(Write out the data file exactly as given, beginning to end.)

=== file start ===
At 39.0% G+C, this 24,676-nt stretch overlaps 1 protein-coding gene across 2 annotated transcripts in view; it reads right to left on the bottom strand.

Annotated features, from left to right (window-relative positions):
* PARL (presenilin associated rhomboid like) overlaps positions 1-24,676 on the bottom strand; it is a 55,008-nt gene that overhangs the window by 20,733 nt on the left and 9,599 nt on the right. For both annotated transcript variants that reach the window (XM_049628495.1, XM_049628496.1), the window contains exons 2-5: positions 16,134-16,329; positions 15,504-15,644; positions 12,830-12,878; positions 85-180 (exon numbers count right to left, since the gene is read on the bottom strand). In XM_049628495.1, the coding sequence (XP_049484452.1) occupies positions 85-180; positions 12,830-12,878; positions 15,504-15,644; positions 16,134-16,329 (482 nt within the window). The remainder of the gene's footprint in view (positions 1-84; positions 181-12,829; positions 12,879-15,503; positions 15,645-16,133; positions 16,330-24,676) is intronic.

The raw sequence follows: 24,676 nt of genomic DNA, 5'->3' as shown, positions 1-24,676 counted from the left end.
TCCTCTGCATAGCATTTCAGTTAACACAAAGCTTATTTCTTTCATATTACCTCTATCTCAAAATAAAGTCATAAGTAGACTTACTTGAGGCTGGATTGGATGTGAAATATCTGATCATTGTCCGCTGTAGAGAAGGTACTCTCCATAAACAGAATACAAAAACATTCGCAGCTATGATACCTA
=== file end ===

At 39.0% G+C, this 24,676-nt stretch overlaps 1 protein-coding gene across 2 annotated transcripts in view; it reads right to left on the bottom strand.

Annotated features, from left to right (window-relative positions):
* PARL (presenilin associated rhomboid like) overlaps positions 1-24,676 on the bottom strand; it is a 55,008-nt gene that overhangs the window by 20,733 nt on the left and 9,599 nt on the right. For both annotated transcript variants that reach the window (XM_049628495.1, XM_049628496.1), the window contains exons 2-5: positions 16,134-16,329; positions 15,504-15,644; positions 12,830-12,878; positions 85-180 (exon numbers count right to left, since the gene is read on the bottom strand). In XM_049628495.1, the coding sequence (XP_049484452.1) occupies positions 85-180; positions 12,830-12,878; positions 15,504-15,644; positions 16,134-16,329 (482 nt within the window). The remainder of the gene's footprint in view (positions 1-84; positions 181-12,829; positions 12,879-15,503; positions 15,645-16,133; positions 16,330-24,676) is intronic.

The raw sequence follows: 24,676 nt of genomic DNA, 5'->3' as shown, positions 1-24,676 counted from the left end.
TCCTCTGCATAGCATTTCAGTTAACACAAAGCTTATTTCTTTCATATTACCTCTATCTCAAAATAAAGTCATAAGTAGACTTACTTGAGGCTGGATTGGATGTGAAATATCTGATCATTGTCCGCTGTAGAGAAGGTACTCTCCATAAACAGAATACAAAAACATTCGCAGCTATGATACCTA